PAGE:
Nope, not the people who, with hook and line or net, seek to catch those aquatic creatures with fins and gills. The fisher in this case is the medium-sized mammal that inhabits woodlands across Canada and the northern states and south in the Rocky Mountains of the west.
This is the fisher that many people call “fisher cat” – let’s get one thing straight, FISHERS ARE NOT CATS! And therefore shouldn’t be called “fisher cats”.
Fishers are medium-sized weasels, bigger than a mink and smaller than a river otter. Male fishers are significantly larger than females, sometimes twice as large. Fishers weigh between four and 16 pounds and are 30-40 inches in length, including their long tails.
Although they’re primarily carnivores, feeding on squirrels, chipmunks, mice, voles, porcupines, rabbits and carrion, they also eat large quantities of fruit, including black cherries, apples, blackberries and blueberries. Some people are under the mistaken impression that fishers kill deer; although they may occasionally take a newborn fawn, fishers are far too small to kill deer that are more than a few weeks old. Fishers are one of the few predators that regularly kill porcupines, one of which can feed a fisher for four weeks.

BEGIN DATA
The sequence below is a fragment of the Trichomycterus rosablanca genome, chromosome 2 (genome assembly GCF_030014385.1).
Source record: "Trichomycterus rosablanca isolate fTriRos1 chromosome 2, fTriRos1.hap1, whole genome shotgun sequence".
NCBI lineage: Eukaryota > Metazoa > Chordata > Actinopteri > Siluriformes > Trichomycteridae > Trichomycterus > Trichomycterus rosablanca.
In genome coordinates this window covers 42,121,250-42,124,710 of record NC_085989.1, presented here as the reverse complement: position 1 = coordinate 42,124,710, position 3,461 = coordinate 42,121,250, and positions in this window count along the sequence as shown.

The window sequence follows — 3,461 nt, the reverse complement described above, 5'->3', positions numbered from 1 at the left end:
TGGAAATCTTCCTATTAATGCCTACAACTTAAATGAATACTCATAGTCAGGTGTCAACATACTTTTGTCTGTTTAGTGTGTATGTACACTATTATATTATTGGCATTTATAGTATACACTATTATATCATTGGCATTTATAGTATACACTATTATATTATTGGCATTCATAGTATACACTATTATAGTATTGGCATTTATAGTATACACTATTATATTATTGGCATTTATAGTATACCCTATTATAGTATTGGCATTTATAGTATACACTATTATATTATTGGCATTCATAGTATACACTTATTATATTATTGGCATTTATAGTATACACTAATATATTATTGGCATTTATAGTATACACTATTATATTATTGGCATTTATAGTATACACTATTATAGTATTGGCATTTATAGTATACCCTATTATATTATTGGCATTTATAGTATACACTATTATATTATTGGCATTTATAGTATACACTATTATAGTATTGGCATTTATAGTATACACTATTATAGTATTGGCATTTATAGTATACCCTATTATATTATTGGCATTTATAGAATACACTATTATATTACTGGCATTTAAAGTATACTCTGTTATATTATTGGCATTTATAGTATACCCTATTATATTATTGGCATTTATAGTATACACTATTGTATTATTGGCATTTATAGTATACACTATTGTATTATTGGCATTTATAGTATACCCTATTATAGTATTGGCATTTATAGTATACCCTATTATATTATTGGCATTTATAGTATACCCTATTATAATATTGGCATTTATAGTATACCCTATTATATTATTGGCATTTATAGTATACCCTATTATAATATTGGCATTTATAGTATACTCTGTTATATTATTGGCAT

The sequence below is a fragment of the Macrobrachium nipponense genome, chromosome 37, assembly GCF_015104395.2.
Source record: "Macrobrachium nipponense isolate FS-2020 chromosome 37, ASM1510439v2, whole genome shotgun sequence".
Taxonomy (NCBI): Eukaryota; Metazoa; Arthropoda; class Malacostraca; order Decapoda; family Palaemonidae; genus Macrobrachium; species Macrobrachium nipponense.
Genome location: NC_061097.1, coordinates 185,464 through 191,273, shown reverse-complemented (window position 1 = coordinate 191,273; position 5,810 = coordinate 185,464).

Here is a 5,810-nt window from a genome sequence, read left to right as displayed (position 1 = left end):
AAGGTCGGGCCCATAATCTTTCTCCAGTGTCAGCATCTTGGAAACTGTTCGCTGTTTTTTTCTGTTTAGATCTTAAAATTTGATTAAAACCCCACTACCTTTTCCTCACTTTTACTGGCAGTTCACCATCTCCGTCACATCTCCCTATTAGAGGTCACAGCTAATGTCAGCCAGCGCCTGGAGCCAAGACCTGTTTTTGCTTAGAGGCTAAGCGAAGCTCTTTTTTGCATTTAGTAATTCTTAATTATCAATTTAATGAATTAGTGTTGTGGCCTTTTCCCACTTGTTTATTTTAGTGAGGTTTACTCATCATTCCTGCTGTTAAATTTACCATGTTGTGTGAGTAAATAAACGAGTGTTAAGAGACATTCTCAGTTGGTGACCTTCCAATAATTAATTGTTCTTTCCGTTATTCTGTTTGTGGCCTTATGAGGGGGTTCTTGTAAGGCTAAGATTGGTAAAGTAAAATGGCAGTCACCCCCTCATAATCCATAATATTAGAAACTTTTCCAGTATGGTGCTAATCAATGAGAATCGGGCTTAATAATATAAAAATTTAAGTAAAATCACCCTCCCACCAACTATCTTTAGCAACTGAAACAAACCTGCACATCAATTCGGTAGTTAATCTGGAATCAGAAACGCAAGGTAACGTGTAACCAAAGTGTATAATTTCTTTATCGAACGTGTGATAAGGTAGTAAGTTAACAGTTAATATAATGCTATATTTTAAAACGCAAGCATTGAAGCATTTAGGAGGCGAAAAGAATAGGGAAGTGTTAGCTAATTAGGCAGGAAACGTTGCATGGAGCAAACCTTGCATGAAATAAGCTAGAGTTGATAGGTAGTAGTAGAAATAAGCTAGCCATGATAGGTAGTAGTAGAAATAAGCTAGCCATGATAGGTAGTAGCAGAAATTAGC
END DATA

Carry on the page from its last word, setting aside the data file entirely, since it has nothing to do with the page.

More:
Fishers spend most daylight hours in a den in a hollow tree or among rocks, emerging to hunt at twilight or at night. Females give birth in March or April in a den that is usually high (20’-30’) in a hollow tree. The young are weaned at four months and disperse in late fall to live on their own.
Extensive forested areas of large trees are preferred habitat although one of my camera traps in farm country has repeatedly captured videos of fishers.
Fishers were extirpated from Pennsylvania around 1900 but were reintroduced in the 1990s – they are now found throughout the forested portions of the state. I’m glad to say that I was present at some of the first releases of those reintroduced fishers.